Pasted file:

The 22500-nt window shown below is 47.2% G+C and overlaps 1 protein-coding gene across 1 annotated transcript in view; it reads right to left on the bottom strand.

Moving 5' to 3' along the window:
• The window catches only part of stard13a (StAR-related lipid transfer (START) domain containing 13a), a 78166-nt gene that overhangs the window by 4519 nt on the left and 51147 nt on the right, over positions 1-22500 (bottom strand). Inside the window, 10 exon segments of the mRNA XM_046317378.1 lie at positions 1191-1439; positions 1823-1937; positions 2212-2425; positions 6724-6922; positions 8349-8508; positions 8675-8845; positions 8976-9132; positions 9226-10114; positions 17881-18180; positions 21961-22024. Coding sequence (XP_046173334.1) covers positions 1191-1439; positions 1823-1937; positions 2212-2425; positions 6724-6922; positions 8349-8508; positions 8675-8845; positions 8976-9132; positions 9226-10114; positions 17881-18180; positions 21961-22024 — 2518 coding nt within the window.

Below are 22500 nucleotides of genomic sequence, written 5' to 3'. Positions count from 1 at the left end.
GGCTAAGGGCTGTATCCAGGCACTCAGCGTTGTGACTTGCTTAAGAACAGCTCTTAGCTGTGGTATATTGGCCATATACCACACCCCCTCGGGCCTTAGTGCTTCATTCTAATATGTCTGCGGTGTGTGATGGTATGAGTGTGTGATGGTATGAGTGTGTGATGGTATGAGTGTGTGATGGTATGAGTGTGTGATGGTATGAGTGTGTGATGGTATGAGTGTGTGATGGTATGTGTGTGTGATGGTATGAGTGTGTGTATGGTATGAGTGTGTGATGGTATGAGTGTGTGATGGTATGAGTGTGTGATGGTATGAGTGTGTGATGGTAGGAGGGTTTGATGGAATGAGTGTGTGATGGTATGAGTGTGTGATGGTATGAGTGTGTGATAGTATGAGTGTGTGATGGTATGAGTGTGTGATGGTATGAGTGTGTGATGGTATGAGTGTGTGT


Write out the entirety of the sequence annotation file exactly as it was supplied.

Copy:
The 22500-nt window shown below is 47.2% G+C and overlaps 1 protein-coding gene across 1 annotated transcript in view; it reads right to left on the bottom strand.

Moving 5' to 3' along the window:
• The window catches only part of stard13a (StAR-related lipid transfer (START) domain containing 13a), a 78166-nt gene that overhangs the window by 4519 nt on the left and 51147 nt on the right, over positions 1-22500 (bottom strand). Inside the window, 10 exon segments of the mRNA XM_046317378.1 lie at positions 1191-1439; positions 1823-1937; positions 2212-2425; positions 6724-6922; positions 8349-8508; positions 8675-8845; positions 8976-9132; positions 9226-10114; positions 17881-18180; positions 21961-22024. Coding sequence (XP_046173334.1) covers positions 1191-1439; positions 1823-1937; positions 2212-2425; positions 6724-6922; positions 8349-8508; positions 8675-8845; positions 8976-9132; positions 9226-10114; positions 17881-18180; positions 21961-22024 — 2518 coding nt within the window.

Below are 22500 nucleotides of genomic sequence, written 5' to 3'. Positions count from 1 at the left end.
GGCTAAGGGCTGTATCCAGGCACTCAGCGTTGTGACTTGCTTAAGAACAGCTCTTAGCTGTGGTATATTGGCCATATACCACACCCCCTCGGGCCTTAGTGCTTCATTCTAATATGTCTGCGGTGTGTGATGGTATGAGTGTGTGATGGTATGAGTGTGTGATGGTATGAGTGTGTGATGGTATGAGTGTGTGATGGTATGAGTGTGTGATGGTATGAGTGTGTGATGGTATGTGTGTGTGATGGTATGAGTGTGTGTATGGTATGAGTGTGTGATGGTATGAGTGTGTGATGGTATGAGTGTGTGATGGTATGAGTGTGTGATGGTAGGAGGGTTTGATGGAATGAGTGTGTGATGGTATGAGTGTGTGATGGTATGAGTGTGTGATAGTATGAGTGTGTGATGGTATGAGTGTGTGATGGTATGAGTGTGTGATGGTATGAGTGTGTGT